Palo Pinto Mountains isn’t the only park waiting to open.
Four other Texas Parks and Wildlife parks haven’t been completed.
▪ The 3,700-acre Albert and Bessie Kronkosky State Natural Area in Bandera County, northwest of San Antonio, needs funding to build roads and other infrastructure.
▪ The 1,700-acre Davis Hill State Park in Liberty County, which was acquired in 1983, also needs funding from legislators.
▪ The 17,000-acre Dan A. Hughes Unit of The Devils River State Natural Area near Del Rio has some limited access for paddlers and hunters but has yet to officially open.
▪ The Chinati Mountains State Natural Area in southern Presidio County was landlocked until land was purchased in 2014, which is now allowing planning to go forward on the 38,000-acre property.
A fifth property, the 17,351-acre Powderhorn Ranch near Port O’Connor on Matagorda Bay, isn’t expected to placed under Parks and Wildlife ownership until 2017. Long-term plans call for a 2,000-acre park and the rest of the land being managed as a wildlife management area, Leisure said.
Stargazing on the horizon
Ferguson hopes the park’s dark skies will become a big attraction. The park installed a sky quality meter to measure nighttime darkness, and Ferguson hopes to receive an International Dark Sky Association rating within several months.
“It is quite dark,” Ferguson said. “When you are standing on a hill, you can see the lights of Weatherford, about 45 miles away, over in one direction and Ranger in the other, but overhead, it is absolutely dark skies.”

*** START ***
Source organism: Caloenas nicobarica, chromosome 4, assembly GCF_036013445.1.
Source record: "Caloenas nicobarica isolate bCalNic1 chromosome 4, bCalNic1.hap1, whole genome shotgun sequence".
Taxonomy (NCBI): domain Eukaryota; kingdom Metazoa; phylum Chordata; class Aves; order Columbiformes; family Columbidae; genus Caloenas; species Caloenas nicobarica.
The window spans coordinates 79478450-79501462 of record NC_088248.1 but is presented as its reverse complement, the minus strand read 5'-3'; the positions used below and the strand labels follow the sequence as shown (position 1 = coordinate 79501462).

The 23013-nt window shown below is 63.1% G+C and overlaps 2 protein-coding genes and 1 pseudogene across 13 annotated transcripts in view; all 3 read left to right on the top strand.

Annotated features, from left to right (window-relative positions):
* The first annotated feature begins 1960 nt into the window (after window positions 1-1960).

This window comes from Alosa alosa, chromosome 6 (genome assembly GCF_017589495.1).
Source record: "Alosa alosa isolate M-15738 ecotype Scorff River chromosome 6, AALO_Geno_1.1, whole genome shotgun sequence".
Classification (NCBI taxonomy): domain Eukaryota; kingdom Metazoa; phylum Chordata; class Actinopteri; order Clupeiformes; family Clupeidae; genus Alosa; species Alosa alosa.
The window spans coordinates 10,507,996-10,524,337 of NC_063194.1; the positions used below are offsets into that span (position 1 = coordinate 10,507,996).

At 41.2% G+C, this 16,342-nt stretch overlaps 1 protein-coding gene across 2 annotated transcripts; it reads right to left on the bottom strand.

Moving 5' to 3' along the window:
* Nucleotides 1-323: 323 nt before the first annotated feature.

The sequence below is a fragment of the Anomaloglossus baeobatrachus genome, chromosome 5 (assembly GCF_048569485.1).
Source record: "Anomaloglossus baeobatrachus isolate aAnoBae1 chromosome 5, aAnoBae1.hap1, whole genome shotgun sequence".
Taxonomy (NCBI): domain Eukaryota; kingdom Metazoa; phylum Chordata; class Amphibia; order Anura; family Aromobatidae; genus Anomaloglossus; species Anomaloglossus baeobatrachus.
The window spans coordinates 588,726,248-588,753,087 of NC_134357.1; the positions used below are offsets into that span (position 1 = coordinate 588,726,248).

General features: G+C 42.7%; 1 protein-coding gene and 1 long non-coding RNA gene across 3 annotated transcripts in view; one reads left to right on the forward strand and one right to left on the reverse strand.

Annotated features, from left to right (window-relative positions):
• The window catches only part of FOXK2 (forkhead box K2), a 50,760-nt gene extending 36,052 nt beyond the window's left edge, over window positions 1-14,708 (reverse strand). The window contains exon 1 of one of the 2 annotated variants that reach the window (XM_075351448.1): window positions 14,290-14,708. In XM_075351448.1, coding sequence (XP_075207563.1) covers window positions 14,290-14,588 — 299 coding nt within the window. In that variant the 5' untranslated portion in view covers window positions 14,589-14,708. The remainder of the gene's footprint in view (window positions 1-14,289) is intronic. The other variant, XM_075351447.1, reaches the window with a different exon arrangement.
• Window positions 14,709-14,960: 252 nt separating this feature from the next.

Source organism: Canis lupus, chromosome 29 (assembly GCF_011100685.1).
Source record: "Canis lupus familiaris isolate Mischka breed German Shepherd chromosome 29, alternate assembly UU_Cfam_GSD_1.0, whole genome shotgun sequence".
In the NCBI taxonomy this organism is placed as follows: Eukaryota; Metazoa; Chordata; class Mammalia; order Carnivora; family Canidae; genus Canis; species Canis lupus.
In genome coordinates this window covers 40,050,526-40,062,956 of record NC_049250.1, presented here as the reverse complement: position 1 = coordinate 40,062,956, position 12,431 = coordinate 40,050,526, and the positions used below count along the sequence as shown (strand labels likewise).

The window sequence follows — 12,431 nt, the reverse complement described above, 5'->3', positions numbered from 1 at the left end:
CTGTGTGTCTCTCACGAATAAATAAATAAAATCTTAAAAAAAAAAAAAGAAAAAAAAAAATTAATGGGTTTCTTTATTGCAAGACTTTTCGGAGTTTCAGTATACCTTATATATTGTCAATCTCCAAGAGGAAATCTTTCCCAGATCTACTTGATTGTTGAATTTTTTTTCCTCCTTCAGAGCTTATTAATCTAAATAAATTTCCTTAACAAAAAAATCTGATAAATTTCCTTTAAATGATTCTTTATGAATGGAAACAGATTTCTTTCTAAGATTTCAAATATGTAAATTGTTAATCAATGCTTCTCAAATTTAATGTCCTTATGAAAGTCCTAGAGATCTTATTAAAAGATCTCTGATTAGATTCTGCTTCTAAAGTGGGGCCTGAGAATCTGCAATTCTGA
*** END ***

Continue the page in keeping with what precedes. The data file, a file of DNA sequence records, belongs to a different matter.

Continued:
Strawn has covered about 100 lights in town with shields to protect the area’s dark skies.
The dark skies are helped by Strawn shielding about 100 streetlights to reduce light pollution, similar to what has been done near the McDonald Observatory in far West Texas. Miller, the Strawn city secretary, said there are fewer than 10 lights on private property that aren’t covered.
Strawn received a $5,000 grant from its electric provider, Texas-New Mexico Power, for the light shields.
It’s not unusual for someone to show up at the park with a recreational vehicle or horse trailer, assuming that the park is already open.
The park’s Tucker Lake is open to the public, but the rest of the land cannot be accessed except for special events, including an equestrian trail ride on March 18-20 and a star party on April 2.
As part of the park’s agreement with Strawn for the use of 100 acres around Tucker Lake, the city’s primary water supply, visitors will drive through the small town to reach the park entrance.
The land would revert to Strawn if a park isn’t open by 2024.
With oil prices plunging, Miller is worried about the impact on the state budget but he remains hopeful the park will get the funds to build out the park.
“The clock is ticking,” Miller said. “We gave them that land with the understanding a park would be open within 10 years. We’re still optimistic that will happen.”
Palo Pinto Mountains State Park will be hosting a Spring Equestrian Trail Ride on March 18-20. The event is limited to 60 riders.
Reservations: Janis Janes at 817-734-1249.
Palo Pinto Mountains State Park will be host a Star Party on April 2. Admission is free.
More information: John Ferguson at 254-210-3015
Directions: Exit Interstate 20 at exit 361, go north on Texas 16 four miles, turn west on Farm Road 2372 for two miles and then follow the signs.